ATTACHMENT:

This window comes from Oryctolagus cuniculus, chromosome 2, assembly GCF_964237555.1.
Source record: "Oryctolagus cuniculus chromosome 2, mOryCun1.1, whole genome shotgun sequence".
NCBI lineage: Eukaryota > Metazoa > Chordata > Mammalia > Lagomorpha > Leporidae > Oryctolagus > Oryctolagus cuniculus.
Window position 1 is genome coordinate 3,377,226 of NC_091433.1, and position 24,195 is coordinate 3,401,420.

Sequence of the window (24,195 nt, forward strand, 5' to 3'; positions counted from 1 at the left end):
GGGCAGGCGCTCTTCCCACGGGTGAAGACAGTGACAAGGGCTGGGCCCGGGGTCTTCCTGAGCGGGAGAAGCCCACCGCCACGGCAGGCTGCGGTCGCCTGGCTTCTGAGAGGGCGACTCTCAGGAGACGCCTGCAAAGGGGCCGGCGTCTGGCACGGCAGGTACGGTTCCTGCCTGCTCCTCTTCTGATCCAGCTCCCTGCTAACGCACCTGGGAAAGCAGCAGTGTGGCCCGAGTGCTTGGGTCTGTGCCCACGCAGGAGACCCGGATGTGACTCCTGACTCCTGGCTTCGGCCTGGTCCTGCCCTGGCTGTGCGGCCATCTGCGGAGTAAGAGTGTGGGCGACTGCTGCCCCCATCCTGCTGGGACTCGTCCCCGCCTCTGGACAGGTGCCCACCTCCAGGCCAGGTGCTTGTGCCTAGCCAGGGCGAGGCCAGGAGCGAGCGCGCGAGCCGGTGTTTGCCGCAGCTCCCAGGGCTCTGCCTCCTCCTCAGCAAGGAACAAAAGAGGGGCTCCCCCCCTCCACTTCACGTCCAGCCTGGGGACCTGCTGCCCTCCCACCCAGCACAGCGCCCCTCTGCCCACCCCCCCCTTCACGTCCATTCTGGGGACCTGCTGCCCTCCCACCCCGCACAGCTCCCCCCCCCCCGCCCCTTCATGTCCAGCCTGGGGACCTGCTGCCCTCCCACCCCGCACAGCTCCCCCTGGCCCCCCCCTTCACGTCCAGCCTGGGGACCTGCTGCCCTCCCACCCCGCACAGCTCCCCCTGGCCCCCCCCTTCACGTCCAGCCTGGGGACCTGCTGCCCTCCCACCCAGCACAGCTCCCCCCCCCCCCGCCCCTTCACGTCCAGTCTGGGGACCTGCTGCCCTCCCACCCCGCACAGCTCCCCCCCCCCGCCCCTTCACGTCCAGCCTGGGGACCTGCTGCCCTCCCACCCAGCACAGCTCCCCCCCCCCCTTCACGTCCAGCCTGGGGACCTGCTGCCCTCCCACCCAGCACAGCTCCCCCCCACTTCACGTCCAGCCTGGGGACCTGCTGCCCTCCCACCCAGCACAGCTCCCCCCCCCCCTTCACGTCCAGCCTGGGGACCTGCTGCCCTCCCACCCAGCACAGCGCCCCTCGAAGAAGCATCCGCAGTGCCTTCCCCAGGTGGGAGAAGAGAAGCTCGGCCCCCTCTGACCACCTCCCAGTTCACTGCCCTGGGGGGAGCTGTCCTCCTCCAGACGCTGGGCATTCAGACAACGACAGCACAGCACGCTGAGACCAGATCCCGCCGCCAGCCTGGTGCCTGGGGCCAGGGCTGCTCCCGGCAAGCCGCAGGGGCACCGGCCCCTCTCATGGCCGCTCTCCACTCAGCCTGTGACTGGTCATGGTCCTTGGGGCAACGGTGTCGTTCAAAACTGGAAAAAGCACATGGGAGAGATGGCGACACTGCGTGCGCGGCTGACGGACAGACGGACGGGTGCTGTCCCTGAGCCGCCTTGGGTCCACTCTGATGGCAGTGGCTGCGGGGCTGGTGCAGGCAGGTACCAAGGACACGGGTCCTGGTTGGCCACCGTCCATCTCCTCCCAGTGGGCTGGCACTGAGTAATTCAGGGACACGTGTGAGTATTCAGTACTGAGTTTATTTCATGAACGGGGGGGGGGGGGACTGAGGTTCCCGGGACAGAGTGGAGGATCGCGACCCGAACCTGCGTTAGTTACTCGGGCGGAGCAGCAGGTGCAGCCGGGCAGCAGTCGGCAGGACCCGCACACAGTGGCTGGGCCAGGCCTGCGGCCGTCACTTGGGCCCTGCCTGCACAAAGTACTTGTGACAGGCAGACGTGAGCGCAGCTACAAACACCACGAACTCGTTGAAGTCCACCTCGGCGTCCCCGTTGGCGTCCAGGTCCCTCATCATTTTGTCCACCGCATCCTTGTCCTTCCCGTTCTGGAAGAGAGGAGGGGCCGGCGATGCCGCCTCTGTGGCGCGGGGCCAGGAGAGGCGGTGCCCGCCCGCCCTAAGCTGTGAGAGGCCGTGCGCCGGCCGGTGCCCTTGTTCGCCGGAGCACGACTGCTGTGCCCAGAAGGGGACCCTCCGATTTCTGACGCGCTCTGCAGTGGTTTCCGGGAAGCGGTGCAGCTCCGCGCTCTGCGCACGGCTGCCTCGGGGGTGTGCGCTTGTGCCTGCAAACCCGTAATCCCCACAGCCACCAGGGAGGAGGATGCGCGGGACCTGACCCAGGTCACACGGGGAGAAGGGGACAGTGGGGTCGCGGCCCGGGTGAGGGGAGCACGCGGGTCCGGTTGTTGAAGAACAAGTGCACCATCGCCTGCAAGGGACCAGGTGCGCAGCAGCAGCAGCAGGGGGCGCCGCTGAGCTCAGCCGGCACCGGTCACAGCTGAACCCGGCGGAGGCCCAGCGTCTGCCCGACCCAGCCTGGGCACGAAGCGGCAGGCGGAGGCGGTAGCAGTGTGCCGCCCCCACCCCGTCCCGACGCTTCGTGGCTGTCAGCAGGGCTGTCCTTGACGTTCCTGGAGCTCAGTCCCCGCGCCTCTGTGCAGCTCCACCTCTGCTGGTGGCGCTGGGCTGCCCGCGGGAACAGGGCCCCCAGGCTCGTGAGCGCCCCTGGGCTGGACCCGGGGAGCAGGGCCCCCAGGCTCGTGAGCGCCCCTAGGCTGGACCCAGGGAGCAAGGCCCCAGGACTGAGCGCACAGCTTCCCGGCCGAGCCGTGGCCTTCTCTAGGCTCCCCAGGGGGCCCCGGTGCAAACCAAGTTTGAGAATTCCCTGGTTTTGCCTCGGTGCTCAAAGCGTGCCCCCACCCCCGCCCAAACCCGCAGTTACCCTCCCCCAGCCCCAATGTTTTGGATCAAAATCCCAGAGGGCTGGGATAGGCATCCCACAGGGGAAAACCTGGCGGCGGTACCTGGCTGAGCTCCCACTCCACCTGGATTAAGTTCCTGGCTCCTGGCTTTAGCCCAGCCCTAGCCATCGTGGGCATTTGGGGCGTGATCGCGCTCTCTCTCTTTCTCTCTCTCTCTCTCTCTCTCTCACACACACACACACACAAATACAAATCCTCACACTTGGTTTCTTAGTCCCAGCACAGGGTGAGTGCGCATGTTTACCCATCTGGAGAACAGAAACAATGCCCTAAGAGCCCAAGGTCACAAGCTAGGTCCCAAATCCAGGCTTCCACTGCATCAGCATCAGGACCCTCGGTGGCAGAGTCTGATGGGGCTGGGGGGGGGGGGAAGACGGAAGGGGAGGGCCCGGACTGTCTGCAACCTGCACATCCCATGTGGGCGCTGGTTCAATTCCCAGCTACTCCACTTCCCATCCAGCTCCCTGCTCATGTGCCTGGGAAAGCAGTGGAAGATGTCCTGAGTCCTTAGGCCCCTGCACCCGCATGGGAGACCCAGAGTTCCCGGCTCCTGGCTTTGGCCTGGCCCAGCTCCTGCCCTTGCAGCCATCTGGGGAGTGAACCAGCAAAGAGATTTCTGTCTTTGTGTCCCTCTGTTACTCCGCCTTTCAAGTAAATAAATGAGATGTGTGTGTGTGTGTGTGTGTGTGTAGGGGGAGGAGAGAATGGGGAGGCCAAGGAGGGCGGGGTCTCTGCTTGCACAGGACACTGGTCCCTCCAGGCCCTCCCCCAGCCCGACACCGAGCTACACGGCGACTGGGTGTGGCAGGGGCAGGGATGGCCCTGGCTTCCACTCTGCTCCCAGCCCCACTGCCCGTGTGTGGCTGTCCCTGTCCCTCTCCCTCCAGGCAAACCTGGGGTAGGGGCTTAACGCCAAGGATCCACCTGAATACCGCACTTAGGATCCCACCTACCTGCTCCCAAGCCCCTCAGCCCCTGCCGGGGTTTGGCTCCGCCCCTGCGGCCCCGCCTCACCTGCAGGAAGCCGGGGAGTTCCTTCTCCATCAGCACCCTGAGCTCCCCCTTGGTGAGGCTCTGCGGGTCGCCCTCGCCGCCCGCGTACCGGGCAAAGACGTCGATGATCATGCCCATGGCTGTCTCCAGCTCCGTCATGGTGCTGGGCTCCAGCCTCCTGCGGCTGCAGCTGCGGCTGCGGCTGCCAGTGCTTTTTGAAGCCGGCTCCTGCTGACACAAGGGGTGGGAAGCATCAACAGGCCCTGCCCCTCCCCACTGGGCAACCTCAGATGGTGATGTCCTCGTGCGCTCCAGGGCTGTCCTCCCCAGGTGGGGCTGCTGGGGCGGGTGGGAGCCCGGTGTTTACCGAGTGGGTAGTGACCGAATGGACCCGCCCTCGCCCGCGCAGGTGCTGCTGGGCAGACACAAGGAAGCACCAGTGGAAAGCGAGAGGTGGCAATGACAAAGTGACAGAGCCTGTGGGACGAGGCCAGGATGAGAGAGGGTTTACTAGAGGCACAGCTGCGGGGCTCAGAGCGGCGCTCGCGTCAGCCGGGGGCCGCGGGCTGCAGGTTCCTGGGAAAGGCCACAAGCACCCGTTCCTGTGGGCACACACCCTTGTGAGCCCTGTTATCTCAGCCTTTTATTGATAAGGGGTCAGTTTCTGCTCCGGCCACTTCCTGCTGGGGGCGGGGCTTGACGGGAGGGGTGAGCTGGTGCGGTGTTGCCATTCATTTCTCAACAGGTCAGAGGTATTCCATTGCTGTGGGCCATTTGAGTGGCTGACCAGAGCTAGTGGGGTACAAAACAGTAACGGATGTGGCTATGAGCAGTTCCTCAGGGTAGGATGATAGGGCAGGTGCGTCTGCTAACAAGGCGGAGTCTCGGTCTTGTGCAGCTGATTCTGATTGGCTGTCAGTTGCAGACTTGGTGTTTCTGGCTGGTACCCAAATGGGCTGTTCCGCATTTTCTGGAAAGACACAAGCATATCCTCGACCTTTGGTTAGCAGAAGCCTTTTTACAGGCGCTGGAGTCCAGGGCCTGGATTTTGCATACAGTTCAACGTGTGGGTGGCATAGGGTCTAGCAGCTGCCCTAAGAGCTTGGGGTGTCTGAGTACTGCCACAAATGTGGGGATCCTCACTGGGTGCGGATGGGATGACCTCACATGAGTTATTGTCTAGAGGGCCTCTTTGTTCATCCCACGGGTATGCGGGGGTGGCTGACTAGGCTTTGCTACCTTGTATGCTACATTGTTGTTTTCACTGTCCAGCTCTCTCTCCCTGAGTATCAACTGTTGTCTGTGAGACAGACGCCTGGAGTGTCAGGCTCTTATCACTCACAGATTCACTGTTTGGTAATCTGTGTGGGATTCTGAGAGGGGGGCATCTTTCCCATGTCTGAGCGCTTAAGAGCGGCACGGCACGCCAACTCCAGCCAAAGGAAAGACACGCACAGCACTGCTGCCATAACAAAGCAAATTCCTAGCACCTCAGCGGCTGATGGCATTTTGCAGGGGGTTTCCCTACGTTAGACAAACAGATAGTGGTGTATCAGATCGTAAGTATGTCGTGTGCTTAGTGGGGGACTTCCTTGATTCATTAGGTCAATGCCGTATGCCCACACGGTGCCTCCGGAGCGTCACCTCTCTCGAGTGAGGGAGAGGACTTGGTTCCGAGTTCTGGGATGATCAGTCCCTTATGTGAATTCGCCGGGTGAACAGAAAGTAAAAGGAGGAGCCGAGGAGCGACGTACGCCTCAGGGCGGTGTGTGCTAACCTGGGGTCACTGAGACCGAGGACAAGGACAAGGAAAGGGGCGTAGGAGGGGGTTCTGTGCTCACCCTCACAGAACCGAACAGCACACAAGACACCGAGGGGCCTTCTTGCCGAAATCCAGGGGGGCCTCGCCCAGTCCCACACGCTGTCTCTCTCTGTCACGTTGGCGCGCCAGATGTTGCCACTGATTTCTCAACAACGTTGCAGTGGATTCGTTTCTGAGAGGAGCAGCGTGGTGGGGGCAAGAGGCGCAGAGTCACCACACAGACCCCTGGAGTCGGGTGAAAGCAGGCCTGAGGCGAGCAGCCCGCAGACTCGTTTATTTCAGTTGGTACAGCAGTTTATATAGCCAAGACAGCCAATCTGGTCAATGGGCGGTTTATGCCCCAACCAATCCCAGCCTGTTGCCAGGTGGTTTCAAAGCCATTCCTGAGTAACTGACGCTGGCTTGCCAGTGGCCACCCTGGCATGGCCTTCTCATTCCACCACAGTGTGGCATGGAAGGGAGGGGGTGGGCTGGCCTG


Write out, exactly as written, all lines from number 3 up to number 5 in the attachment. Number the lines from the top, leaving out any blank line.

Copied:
NCBI lineage: Eukaryota > Metazoa > Chordata > Mammalia > Lagomorpha > Leporidae > Oryctolagus > Oryctolagus cuniculus.
Window position 1 is genome coordinate 3,377,226 of NC_091433.1, and position 24,195 is coordinate 3,401,420.

Sequence of the window (24,195 nt, forward strand, 5' to 3'; positions counted from 1 at the left end):